S.B. NO.














relating to water fluoridation.





SECTION 1. The legislature finds that increasing the concentration of fluoride, a naturally occurring mineral, in the State's water supply to an optimal level promotes good oral health to prevent or even reverse tooth decay. The practice of community water fluoridation benefits all people who drink from the public water supply.

The legislature recognizes that according to the United States Centers for Disease Control and Prevention, water fluoridation is both safe and the most cost-effective way of preventing tooth decay. This success of water fluoridation in relation to decreased rates of tooth decay has led the Centers for Disease Control and Prevention to name community water fluoridation as one of ten great public health achievements of the twentieth century. Since 1945, hundreds of cities have implemented community water fluoridation. As of 2018, over two hundred million people, or seventy-three per cent of the United States' population served by community water systems, consumed water with enough fluoride to prevent tooth decay. Drinking water with the optimal fluoride concentration keeps teeth strong, lowers the risk of cavities, and reduces tooth decay by approximately twenty-five per cent in both children and adults. The value of water fluoridation has been recognized internationally and is used in many countries, including Australia, Canada, Chile, Colombia, Ireland, Malaysia, New Zealand, Singapore, and the United Kingdom.

Presently, Hawaii's public water systems have no added fluoride, with the exception of military bases. Consequently, only eleven per cent of individuals in the State have access to the benefits of fluoridated drinking water. However, the State's drinking water already has additional chlorine, which is chemically similar to fluoride, in its water supply for the purpose of reducing exposure to water borne illnesses.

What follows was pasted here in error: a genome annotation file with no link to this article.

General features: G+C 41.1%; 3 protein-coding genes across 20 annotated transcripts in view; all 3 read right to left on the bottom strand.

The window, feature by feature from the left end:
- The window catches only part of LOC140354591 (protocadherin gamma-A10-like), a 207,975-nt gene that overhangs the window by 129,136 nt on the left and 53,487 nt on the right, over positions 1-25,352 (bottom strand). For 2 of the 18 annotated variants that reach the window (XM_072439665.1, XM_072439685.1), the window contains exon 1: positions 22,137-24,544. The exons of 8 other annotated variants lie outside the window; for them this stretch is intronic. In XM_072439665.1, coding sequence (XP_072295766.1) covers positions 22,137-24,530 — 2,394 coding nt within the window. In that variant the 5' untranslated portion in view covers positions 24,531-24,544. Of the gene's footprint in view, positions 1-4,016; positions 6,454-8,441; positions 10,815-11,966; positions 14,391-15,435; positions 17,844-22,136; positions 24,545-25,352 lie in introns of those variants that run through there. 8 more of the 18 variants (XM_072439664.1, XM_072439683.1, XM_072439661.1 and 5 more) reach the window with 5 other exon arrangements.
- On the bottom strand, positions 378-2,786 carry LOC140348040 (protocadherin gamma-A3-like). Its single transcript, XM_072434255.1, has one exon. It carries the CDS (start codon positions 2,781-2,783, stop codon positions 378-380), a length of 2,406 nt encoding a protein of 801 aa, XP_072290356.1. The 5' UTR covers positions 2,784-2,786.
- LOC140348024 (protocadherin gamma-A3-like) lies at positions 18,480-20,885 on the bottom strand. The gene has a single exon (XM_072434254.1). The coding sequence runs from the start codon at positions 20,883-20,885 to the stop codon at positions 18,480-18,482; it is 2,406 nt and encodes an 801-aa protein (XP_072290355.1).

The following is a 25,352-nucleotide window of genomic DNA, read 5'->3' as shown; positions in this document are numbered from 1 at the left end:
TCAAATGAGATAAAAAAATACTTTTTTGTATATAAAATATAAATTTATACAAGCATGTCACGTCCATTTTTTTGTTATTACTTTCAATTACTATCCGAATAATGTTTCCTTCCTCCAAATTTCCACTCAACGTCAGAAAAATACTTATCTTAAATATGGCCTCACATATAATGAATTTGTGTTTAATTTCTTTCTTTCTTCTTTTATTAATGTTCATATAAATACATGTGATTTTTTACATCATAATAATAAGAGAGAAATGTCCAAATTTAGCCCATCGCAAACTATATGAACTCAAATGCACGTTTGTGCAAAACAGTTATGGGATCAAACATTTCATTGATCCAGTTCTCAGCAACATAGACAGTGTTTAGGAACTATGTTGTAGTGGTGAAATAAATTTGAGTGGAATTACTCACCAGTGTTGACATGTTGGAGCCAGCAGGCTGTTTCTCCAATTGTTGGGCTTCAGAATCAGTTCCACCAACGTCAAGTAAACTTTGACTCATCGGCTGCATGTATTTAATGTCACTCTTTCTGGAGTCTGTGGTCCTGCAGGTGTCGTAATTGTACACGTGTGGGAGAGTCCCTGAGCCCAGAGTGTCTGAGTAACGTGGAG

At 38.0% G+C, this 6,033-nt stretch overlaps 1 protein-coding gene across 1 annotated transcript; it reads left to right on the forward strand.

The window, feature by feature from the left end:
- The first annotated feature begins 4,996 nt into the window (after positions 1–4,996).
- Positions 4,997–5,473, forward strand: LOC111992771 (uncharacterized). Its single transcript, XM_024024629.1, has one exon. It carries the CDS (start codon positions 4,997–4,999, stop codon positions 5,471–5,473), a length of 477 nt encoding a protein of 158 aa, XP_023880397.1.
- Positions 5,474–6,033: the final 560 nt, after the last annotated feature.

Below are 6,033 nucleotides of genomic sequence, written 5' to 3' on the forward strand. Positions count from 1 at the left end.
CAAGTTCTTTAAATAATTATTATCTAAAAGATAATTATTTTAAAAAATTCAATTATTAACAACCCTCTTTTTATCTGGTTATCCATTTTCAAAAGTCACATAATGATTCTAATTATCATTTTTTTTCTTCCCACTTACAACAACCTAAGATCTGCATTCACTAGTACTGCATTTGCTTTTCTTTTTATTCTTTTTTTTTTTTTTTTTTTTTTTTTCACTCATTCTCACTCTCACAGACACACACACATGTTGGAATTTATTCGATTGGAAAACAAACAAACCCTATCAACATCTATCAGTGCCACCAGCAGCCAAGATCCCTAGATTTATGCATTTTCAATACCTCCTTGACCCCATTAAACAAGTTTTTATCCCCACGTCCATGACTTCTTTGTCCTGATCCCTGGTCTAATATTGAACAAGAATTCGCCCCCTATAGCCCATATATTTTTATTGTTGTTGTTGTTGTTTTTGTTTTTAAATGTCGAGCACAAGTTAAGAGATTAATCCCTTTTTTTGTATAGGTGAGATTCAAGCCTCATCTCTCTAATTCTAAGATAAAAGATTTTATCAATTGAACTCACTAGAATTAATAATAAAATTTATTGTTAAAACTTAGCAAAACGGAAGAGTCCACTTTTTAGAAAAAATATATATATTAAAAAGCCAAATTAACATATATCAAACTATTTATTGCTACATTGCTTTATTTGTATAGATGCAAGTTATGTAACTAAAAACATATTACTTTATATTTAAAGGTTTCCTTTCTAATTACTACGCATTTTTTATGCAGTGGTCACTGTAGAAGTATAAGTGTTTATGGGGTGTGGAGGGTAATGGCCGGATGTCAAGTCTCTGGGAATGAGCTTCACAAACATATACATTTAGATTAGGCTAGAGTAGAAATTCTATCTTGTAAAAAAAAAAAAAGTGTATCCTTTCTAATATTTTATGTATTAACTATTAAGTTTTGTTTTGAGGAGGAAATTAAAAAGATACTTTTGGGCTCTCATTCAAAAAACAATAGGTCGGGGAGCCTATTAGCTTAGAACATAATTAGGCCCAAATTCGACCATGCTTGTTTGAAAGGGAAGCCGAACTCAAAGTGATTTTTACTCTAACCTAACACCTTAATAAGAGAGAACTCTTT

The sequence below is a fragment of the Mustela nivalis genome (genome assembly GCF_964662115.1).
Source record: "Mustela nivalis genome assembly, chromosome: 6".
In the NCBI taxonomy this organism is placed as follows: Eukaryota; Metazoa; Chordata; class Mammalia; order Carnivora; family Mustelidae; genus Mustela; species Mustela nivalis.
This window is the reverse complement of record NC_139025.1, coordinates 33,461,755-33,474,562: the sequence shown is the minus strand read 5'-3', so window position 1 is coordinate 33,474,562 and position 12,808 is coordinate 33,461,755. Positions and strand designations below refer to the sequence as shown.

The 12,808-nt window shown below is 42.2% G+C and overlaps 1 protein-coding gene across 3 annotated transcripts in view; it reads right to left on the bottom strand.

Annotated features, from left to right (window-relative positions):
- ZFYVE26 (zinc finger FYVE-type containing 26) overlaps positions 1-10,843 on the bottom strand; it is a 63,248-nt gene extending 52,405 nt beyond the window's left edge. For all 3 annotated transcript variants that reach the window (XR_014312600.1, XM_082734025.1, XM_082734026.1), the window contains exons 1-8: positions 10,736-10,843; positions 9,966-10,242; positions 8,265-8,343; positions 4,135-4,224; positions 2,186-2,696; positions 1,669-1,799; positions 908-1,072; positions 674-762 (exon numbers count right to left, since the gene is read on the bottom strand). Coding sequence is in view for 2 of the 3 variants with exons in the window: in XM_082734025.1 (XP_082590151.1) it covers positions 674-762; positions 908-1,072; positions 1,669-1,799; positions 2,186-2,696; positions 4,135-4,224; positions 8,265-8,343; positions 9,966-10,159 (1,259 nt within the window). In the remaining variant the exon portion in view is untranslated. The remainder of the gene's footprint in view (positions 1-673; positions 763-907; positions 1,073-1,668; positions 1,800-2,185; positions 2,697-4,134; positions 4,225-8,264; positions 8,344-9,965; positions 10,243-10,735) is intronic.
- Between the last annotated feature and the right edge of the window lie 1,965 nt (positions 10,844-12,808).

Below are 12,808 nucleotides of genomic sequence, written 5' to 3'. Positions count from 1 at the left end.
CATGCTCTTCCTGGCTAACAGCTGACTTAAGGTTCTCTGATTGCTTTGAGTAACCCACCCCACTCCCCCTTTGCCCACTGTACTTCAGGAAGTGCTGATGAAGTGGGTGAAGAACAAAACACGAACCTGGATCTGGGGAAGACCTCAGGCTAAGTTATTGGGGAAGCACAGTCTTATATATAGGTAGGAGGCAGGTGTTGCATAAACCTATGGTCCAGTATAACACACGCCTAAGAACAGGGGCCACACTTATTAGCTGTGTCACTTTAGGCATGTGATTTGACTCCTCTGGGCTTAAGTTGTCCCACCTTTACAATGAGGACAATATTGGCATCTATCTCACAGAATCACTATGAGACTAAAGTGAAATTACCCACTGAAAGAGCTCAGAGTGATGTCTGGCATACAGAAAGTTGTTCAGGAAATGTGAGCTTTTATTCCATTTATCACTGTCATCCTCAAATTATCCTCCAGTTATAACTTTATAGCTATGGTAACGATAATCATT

According to "Hawaii Smiles 2015: The Oral Health of Hawaii's Children", a report from the department of health, Hawaii has the highest prevalence of tooth decay among third graders in the United States. More than seventy per cent of third graders in the State are affected by tooth decay, which is a substantially higher rate than the national average of fifty-two per cent. Hawaii also received a failing grade in three recent oral health report cards published by the Pew Center on the States, a division of the Pew Charitable Trusts.

The legislature further finds that many state residents do not have dental care insurance. Among those on medicaid managed care plans, children generally receive dental services as a covered benefit, while the majority of adults do not receive dental benefits. According to "Hawaii Oral Health: Key Findings", another 2015 report from the department of health, the number of emergency room visits for preventable dental problems has increased. For example, in 2012, there were more than three thousand visits to Hawaii hospital emergency rooms for preventable dental problems, representing a sixty-seven per cent increase from 2006, and forty-five per cent higher than the increase seen in the United States nationally during the same period. Therefore, water fluoridation may address ongoing oral health issues across the State by providing communities with enough fluoride in local water systems to prevent cavities.